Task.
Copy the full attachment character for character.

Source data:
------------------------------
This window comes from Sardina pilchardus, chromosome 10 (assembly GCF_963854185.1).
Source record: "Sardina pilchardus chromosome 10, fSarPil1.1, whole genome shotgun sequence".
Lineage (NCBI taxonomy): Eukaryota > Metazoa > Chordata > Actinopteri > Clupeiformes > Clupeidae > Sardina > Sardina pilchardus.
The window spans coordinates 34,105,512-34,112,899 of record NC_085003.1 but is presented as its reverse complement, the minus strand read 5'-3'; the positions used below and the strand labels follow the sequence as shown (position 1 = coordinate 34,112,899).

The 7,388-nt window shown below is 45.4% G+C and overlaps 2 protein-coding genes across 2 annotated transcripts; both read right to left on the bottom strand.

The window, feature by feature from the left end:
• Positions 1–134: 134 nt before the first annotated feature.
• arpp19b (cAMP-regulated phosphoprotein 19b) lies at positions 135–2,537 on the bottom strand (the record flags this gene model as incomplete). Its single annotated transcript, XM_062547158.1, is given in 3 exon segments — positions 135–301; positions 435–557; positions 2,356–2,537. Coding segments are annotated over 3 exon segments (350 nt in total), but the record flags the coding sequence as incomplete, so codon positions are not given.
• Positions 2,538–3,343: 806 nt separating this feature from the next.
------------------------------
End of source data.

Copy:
This window comes from Sardina pilchardus, chromosome 10 (assembly GCF_963854185.1).
Source record: "Sardina pilchardus chromosome 10, fSarPil1.1, whole genome shotgun sequence".
Lineage (NCBI taxonomy): Eukaryota > Metazoa > Chordata > Actinopteri > Clupeiformes > Clupeidae > Sardina > Sardina pilchardus.
The window spans coordinates 34,105,512-34,112,899 of record NC_085003.1 but is presented as its reverse complement, the minus strand read 5'-3'; the positions used below and the strand labels follow the sequence as shown (position 1 = coordinate 34,112,899).

The 7,388-nt window shown below is 45.4% G+C and overlaps 2 protein-coding genes across 2 annotated transcripts; both read right to left on the bottom strand.

The window, feature by feature from the left end:
• Positions 1–134: 134 nt before the first annotated feature.
• arpp19b (cAMP-regulated phosphoprotein 19b) lies at positions 135–2,537 on the bottom strand (the record flags this gene model as incomplete). Its single annotated transcript, XM_062547158.1, is given in 3 exon segments — positions 135–301; positions 435–557; positions 2,356–2,537. Coding segments are annotated over 3 exon segments (350 nt in total), but the record flags the coding sequence as incomplete, so codon positions are not given.
• Positions 2,538–3,343: 806 nt separating this feature from the next.